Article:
VC Cautions “Freshers” Over City Life

UK in Partnership and Collaboration with Vaal University of Technology .

The social life of Nairobi city poses serious challenges and temptations to new students who should be cautious to survive.

“Some of you are coming to the city for the first time. You need to be fully aware of the harmful effects of the city’s life together with the freedom that come with it,” said the Vice-Chancellor, Prof Francis Aduol when he addressed today more than 2300 students who have joined The Technical University of Kenya (TU-K).

“Nairobi city is the largest in the region and it comes with fortunes and challenges that must be approached carefully, it is painful for us to bury a student who died of HIV AIDs, this is more painful to parents, something that can be easily prevented,” said the VC.

He cautioned them against alcohol, drugs and substance abuse, as well as sexually-transmitted diseases that can be avoided. He said: “As much as you have freedom to do what you feel is good for yourselves, you need to stand out as academics by avoiding useless things such as alcohol and drugs that will make you their slave and lose sense of direction and purpose in life.”

The VC’s address marked the climax of the week-long orientation exercise for the Freshers whom the VC said were among the chosen few from the long list of prospective students who had applied to join TU-K.

“We are glad you have joined us. We are a dynamic community that endeavors to teach through practical training with the aim of creating a challenging and inspiring learning environment,” said the VC.

He said the facets including integrity, discipline, hard work, entrepreneurship will help solve challenges facing the country among them poverty, negative ethnicity, corruption, joblessnessamong others.

“Now you have joined professionals who should engage your minds, transform yourself and provide solutions to emerging issues especially in technological world,” Prof  Aduol told the new students.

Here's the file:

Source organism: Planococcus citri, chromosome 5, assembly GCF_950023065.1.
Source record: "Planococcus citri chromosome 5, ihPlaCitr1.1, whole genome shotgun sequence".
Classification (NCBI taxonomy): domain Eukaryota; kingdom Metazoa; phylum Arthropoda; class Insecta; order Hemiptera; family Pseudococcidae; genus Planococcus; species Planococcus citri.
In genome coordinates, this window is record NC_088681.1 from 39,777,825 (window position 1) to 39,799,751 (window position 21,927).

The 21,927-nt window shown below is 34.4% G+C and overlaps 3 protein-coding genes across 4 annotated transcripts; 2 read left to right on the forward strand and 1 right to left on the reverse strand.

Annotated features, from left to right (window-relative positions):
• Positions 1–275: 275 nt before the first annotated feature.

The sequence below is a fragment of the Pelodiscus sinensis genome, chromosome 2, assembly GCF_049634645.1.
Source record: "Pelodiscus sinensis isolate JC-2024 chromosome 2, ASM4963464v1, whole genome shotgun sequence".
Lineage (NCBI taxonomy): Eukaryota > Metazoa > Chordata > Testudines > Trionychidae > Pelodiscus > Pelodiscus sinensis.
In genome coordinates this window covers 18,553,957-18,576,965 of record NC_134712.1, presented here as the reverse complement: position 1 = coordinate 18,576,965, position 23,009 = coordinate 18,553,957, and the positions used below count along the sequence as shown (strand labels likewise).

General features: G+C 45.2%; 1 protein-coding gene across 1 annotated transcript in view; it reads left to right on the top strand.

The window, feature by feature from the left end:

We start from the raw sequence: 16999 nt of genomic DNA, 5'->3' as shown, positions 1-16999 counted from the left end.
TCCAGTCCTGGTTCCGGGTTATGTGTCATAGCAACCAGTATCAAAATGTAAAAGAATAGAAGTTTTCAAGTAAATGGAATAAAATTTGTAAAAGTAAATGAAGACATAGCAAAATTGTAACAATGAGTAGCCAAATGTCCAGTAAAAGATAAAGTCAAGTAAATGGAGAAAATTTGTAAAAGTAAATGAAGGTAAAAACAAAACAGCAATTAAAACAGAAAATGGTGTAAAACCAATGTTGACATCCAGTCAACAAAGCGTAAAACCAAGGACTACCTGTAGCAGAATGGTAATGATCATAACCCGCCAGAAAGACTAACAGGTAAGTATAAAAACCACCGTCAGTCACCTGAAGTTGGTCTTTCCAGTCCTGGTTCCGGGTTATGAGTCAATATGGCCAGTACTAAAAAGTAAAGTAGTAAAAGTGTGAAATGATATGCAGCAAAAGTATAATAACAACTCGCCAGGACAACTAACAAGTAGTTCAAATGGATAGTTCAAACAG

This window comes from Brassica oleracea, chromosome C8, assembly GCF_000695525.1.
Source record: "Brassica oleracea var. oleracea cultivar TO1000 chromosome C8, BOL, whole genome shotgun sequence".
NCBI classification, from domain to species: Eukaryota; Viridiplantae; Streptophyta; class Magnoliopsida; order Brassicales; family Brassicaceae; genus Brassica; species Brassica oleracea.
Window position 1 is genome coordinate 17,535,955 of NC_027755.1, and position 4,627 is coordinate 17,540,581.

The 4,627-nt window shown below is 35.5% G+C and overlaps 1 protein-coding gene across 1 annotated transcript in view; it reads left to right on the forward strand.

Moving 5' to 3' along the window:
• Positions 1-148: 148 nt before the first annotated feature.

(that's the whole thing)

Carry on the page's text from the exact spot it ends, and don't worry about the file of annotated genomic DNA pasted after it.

“If you haven’t changed by the time you finish your coursework here, then you never explored your freedom of thinking,” he said adding that the university gives practical training that ensures finalists are ready to be absorbed in various fields.

Prof. Aduol also spoke of the different learning environment that the students will soon be exposed to whereby they will be encouraged to ask questions and think critically about issues.“When studying high school geometry, parallel lines don’t meet, but at the university they do meet and your teachers will show you how.”

Prof. Aduol also said that Orientation Week was an opportunity for new students to familiarise themselves with the campus, clubs and societies, and with the sporting and cultural programmes on offer.

“It’s a great chance for you to get a head-start on your studies and to take part in social and academic activities that introduce you to life and study at TU-K.We have wonderful staff here to support students academically, but also more generally with settling in and accessing important welfare services if they need them”, he said.

The VC concluded his address by encouraging the students to commit themselves to their studies. He also added that the university has programs that support needy and deserving students including the Work-Study programme which is administered through the Office of the Director, Student Support Services.  He also encouraged needy students to apply for bursaries from the students union.

Also present during the ceremony were deputy vice-chancellors Prof Joseph Kiplangat (Administration Planning and Infrastructure) and Prof Paul Shiundu (Academic, Students and Research) as well as Executive Deans, Directors and other senior university staff